Babies are being used as part of a new anti-bullying initiative in primary schools around Lewisham and Croydon.
The toddler tutors scheme is part of the Roots of Empathy program, which has seen wide success in schools all over the world. It has now been brought to England and the official launch was hosted at the House of Lords on Monday, November 26.
The aim is to teach students about empathy, to decrease aggression, and to prevent bullying and anti-social behaviour.
Roots of Empathy arranges monthly class visits from a local mother and her baby, who must be between two and four months old.
Val Pope, executive manager of the Lewisham branch for the Pre-School Learning Alliance, said: “The idea is trying to get a local baby to the school so that the children perhaps might bump into the baby while they’re out and about on the street.
“It’s not just about changing nappies or feeding them, it’s about making sure they’re loved and cared for.
“You sort of think that empathy and caring are stereotypically female attributes but the boys and girls are equally as responsive and interested in the baby.”
Last month the first classes began at fourteen schools across the two boroughs. Over 11,000 children will benefit from this program by the end of the academic year.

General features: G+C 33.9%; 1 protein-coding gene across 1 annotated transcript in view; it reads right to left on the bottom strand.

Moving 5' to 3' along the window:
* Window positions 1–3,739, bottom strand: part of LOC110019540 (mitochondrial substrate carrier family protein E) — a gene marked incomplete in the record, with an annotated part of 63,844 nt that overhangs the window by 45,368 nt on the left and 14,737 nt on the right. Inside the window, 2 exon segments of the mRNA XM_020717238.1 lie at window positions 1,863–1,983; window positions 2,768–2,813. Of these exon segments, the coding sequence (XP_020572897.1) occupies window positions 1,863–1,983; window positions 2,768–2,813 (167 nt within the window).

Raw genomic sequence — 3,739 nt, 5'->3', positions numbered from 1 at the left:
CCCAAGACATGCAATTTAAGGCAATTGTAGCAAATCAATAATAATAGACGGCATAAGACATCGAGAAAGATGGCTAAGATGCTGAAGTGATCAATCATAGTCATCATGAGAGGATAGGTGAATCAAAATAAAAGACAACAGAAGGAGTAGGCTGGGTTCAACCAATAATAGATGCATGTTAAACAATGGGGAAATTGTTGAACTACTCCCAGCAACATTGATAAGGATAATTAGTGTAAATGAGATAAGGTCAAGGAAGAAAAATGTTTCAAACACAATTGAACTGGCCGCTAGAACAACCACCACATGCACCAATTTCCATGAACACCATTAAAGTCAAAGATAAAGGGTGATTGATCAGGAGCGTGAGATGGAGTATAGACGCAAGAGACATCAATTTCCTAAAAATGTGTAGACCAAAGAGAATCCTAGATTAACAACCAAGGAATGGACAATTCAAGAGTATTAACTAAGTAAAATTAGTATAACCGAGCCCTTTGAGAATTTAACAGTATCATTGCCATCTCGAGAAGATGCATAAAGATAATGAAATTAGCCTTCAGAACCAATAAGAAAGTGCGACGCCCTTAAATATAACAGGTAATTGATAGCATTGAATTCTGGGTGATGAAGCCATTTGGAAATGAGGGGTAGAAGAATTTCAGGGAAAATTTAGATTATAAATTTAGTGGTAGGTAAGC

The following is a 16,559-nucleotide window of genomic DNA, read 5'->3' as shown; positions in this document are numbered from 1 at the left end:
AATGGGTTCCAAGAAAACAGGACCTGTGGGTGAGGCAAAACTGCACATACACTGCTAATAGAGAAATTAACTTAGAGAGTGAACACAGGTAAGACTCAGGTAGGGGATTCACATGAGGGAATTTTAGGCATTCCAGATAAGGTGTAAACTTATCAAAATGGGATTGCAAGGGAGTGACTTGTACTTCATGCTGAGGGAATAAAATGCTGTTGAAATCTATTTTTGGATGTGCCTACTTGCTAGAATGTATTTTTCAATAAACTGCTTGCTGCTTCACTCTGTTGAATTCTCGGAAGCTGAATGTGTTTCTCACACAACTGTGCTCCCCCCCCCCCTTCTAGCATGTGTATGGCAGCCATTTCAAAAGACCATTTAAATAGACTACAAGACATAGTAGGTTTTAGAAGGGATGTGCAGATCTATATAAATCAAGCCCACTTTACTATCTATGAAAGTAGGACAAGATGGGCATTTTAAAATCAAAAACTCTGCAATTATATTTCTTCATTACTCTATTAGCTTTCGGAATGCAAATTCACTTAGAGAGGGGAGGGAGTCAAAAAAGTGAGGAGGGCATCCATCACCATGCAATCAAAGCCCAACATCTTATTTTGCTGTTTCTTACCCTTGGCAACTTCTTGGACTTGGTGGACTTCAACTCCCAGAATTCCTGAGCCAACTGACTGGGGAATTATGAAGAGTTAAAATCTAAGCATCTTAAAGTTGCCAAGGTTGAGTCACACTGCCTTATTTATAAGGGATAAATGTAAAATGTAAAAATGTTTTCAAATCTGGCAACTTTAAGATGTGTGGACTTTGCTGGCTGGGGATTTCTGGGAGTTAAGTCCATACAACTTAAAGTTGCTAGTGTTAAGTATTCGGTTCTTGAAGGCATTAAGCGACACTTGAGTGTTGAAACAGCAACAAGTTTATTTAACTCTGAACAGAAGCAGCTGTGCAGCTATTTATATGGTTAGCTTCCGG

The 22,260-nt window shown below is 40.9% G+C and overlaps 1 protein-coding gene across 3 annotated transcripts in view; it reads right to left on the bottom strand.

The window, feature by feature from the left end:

Pope said that the children are taught about: “not shaking a baby because it hurts them or always responding to baby’s crying because that is their way of communicating. It teaches them a lot of things in terms of parenting skills.
“It helps children really recognize the sorts of things that aren’t part of the academic curriculum – the social and emotional literacy. The ability to understand what other people feel and I think that’s fundamental to any sort of civilized society.”
Founded by Mary Gordon in 1996, the organisation follows up with students three years after the end of their toddler-taught classes.
Pope said: “The research that has been done across the world shows a huge decrease in aggression and bullying in classes that have experienced the program. I think that all schools have issues with bullying and aggression these days. There are not so many positive role models around in some children’s lives.”
The Big Lottery Fund provided a £900,000 grant to the Pre-School Learning Alliance as well as the Croydon Voluntary Action to bring Roots of Empathy to England.
Peter Wanless, Chief Executive of the Big Lottery Fund, said: “The Pre-school Learning Alliance’s Roots of Empathy project is the perfect example of the sort of support that with evidence and awareness could help many more children.”
A related program called Seeds of Empathy will launch in 2013, bringing baby “teachers” to under-fives in Lewisham.